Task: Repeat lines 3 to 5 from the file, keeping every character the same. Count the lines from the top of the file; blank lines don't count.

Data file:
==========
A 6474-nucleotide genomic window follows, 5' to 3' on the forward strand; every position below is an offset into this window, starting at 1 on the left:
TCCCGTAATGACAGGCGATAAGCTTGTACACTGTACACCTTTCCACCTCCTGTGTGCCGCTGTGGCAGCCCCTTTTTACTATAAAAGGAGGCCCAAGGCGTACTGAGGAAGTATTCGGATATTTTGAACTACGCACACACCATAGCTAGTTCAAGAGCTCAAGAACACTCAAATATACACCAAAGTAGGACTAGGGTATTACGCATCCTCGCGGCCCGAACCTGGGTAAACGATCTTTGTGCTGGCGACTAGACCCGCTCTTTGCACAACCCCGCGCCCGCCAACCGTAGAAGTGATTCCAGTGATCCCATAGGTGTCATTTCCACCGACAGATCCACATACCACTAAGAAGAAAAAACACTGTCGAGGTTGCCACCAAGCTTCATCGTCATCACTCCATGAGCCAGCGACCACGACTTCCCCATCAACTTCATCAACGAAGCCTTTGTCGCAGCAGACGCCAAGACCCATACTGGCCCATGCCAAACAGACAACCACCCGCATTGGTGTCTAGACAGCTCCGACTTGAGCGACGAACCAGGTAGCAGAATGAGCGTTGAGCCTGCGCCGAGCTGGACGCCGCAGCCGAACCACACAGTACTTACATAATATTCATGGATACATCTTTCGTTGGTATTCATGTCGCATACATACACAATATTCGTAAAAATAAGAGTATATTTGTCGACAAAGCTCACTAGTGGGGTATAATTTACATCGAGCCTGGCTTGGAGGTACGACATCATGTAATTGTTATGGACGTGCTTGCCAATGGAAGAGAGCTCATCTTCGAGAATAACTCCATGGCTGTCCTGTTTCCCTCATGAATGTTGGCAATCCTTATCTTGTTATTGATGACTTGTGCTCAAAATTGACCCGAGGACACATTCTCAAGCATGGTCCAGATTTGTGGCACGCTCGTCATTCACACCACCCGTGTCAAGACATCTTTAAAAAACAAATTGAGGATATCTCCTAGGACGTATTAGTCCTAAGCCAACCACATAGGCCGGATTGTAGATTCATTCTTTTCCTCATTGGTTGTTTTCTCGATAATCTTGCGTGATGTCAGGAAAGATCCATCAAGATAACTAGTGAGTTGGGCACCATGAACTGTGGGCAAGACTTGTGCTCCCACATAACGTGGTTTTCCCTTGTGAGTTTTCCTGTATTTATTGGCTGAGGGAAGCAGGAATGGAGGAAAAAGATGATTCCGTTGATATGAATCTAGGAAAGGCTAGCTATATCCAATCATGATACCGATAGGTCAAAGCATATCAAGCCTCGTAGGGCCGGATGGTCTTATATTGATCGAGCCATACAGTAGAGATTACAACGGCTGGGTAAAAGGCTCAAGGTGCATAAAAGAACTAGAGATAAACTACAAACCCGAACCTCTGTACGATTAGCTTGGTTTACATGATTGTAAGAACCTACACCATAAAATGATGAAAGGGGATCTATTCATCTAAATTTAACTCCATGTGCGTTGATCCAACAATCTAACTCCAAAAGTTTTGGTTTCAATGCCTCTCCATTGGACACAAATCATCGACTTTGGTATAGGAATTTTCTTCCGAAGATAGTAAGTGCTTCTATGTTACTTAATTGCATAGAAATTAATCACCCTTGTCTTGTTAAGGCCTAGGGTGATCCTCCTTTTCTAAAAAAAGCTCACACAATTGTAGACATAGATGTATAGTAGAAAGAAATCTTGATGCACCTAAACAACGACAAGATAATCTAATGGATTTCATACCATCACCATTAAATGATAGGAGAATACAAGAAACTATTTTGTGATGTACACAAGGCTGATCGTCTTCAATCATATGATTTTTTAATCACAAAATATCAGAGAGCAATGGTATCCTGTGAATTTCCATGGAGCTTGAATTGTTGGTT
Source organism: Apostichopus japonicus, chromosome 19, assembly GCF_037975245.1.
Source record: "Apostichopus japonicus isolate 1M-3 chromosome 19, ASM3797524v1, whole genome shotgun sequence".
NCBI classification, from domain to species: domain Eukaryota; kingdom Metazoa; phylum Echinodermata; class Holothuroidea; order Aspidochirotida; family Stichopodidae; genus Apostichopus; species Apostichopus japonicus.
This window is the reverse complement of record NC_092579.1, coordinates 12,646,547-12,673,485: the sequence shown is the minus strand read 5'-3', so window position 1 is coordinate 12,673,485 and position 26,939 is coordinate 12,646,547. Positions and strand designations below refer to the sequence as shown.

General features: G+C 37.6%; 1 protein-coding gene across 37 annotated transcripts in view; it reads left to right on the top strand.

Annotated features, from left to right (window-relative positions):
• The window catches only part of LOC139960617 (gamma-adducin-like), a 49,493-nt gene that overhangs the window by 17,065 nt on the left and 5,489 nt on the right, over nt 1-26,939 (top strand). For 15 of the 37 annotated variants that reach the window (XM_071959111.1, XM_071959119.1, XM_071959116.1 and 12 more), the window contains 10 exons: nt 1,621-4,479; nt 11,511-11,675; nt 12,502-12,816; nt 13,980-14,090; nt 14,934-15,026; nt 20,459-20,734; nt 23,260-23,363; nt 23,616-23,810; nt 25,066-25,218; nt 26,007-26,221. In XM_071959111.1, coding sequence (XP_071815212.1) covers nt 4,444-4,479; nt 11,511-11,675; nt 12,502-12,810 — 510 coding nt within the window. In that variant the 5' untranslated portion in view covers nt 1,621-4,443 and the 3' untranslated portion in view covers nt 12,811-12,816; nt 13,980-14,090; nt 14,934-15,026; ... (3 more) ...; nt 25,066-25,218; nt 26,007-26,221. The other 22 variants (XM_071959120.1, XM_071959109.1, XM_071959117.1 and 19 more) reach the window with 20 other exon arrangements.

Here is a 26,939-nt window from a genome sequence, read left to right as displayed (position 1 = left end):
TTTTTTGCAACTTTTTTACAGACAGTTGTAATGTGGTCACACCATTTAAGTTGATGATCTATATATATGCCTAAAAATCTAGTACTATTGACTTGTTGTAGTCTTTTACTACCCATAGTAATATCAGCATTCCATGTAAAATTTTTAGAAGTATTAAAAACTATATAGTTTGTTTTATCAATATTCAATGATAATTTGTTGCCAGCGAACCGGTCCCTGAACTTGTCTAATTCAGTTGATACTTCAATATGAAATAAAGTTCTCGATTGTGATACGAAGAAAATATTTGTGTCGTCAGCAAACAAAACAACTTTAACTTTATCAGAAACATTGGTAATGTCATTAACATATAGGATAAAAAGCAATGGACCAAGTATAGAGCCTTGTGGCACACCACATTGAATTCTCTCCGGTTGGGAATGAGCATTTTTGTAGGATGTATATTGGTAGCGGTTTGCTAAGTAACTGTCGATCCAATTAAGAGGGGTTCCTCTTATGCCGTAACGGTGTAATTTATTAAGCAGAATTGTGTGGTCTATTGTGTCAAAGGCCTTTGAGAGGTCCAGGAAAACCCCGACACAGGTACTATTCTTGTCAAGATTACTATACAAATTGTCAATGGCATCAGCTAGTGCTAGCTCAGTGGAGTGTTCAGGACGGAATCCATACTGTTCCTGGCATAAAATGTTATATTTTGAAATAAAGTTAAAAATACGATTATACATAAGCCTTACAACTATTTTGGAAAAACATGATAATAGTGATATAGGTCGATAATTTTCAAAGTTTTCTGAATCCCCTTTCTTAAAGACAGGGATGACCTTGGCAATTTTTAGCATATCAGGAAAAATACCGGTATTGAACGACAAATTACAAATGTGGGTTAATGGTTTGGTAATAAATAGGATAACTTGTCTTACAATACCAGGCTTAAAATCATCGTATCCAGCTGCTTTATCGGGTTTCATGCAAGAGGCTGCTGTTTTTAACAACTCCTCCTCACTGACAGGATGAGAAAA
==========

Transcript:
Source organism: Apostichopus japonicus, chromosome 19, assembly GCF_037975245.1.
Source record: "Apostichopus japonicus isolate 1M-3 chromosome 19, ASM3797524v1, whole genome shotgun sequence".
NCBI classification, from domain to species: domain Eukaryota; kingdom Metazoa; phylum Echinodermata; class Holothuroidea; order Aspidochirotida; family Stichopodidae; genus Apostichopus; species Apostichopus japonicus.